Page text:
• The electronic version will not be free. Right now, anyone can get access to the web version and find statistics collected by the federal government. In other words, we (as U.S. taxpayers) paid for this data to be collected. Why should we have to pay again to get access to it? After the changeover, ProQuest says, it will sell Statistical Abstract as a stand-alone subscription and as part of a larger statistical database. Maybe Stat Abs will be cheap enough that every public library in the country can subscribe. But maybe it won’t. Maybe you will only have electronic access to it if you are affiliated with one of the academic or public libraries that are able to afford it. Otherwise, you will have to go to your library and use the print edition (assuming that’s still reasonably priced). Or you can buy your own copy of the print edition. These were our choices in the pre-Internet days.

It’s better than seeing Stat Abs go away, but there are some real potential down sides here.

Update, April 16: I’ve been thinking about this some more since yesterday. Yes, the federal government collected these statistics with our tax dollars. (And you could probably find them for free on several hundred different dot-gov web sites.) But that’s not what’s so valuable about Statistical Abstract. The valuable thing is that it compiles these statistics in one place and tells you where to get more information. To the extent that ProQuest and Bernan are taking over that function, they deserve to be paid for their work. However, I still worry that we could be getting a pricey database, available in relatively few libraries, in place of the free web site we have now.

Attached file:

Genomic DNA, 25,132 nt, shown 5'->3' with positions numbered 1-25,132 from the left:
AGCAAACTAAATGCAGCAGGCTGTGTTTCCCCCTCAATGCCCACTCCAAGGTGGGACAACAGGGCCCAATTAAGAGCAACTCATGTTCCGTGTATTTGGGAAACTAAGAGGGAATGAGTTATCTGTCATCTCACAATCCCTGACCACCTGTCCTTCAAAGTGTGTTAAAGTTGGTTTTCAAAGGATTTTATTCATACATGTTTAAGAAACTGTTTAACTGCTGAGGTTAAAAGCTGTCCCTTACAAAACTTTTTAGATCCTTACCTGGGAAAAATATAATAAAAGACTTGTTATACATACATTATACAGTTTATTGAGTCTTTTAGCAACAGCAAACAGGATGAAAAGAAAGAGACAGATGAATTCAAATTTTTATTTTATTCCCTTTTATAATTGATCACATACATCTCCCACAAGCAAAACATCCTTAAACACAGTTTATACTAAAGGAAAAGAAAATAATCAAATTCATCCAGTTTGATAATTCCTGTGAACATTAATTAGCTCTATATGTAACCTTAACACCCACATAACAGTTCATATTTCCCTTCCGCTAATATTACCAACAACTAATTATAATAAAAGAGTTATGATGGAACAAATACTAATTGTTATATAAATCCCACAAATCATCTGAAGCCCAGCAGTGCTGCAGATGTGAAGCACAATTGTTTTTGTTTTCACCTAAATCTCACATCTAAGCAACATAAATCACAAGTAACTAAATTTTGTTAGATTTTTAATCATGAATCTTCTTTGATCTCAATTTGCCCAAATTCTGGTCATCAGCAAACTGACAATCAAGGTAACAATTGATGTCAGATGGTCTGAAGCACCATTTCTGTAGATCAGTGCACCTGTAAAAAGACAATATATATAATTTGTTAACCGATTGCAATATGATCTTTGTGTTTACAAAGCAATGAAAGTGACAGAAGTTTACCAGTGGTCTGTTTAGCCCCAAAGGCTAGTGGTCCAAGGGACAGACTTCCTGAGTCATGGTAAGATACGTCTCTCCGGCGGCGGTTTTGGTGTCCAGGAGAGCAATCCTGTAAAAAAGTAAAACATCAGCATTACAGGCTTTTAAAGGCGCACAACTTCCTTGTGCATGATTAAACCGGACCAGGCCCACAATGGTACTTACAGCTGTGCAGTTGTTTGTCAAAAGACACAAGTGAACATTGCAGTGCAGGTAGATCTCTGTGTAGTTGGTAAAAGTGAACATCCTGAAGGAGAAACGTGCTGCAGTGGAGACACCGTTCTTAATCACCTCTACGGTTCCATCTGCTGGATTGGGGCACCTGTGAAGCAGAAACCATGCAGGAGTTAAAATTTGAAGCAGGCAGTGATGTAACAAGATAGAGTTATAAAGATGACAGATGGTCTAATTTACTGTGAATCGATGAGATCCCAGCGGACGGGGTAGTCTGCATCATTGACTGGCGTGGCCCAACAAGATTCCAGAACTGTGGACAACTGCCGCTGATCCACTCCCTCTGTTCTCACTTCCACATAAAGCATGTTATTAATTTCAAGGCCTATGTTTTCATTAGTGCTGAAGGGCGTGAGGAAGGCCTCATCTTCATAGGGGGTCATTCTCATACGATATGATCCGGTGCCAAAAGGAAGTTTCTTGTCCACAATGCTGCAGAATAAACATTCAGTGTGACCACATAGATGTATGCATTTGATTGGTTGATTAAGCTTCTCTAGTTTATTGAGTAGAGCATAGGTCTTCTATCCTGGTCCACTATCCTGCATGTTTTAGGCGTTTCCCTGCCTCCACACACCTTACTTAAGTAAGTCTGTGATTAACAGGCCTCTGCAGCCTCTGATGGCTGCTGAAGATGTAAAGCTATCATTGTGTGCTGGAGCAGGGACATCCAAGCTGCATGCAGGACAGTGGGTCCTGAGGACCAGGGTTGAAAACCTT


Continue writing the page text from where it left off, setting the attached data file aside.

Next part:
Climatological data will be free starting Monday

I received the following e-mail this week from the National Climatic Data Center:

If you are receiving this email you are a current online subscriber to Edited Local Climatological Data (Edited LCD) publication, Climatological Data (CD) publication, Edited Local Climatological Data – ALL stations, ASCII files only, or the Edited Local Climatological Data, Annual Summary – ALL stations, PDF files only.

Major changes are in the process of being implemented to our online publications and subscriptions access systems. Beginning on Monday, February 13th, publications will no longer be available for subscription purchase. Each of the major publications available from our Imaging and Publications system will become available to all users at no charge. If you are a current subscriber, you may continue to access your data via the subscription access system, however, it is not necessary. You may simply visit the Images and Publications (IPS) web page for access – http://www7.ncdc.noaa.gov/IPS/

Online ordering of certification for the Edited LCD publication will continue to be available for purchase through the online store and a link for this will be provided via the IPS system.

These changes are part of NCDC’s ongoing effort to provide more of our online data to all users at no charge.